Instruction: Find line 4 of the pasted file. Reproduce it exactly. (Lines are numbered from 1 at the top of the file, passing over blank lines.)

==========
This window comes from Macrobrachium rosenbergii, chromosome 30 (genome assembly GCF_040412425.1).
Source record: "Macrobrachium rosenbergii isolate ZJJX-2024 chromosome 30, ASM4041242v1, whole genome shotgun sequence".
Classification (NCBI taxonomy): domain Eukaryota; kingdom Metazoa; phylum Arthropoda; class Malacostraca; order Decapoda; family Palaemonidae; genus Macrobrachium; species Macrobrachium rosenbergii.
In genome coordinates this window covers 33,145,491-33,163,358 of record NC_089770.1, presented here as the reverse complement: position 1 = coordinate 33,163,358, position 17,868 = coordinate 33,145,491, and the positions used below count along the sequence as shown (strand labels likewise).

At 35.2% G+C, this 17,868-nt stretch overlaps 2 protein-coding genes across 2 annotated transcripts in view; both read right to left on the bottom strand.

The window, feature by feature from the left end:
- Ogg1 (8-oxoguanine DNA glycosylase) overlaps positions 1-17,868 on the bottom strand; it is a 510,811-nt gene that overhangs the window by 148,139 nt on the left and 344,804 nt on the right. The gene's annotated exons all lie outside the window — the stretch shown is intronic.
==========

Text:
In genome coordinates this window covers 33,145,491-33,163,358 of record NC_089770.1, presented here as the reverse complement: position 1 = coordinate 33,163,358, position 17,868 = coordinate 33,145,491, and the positions used below count along the sequence as shown (strand labels likewise).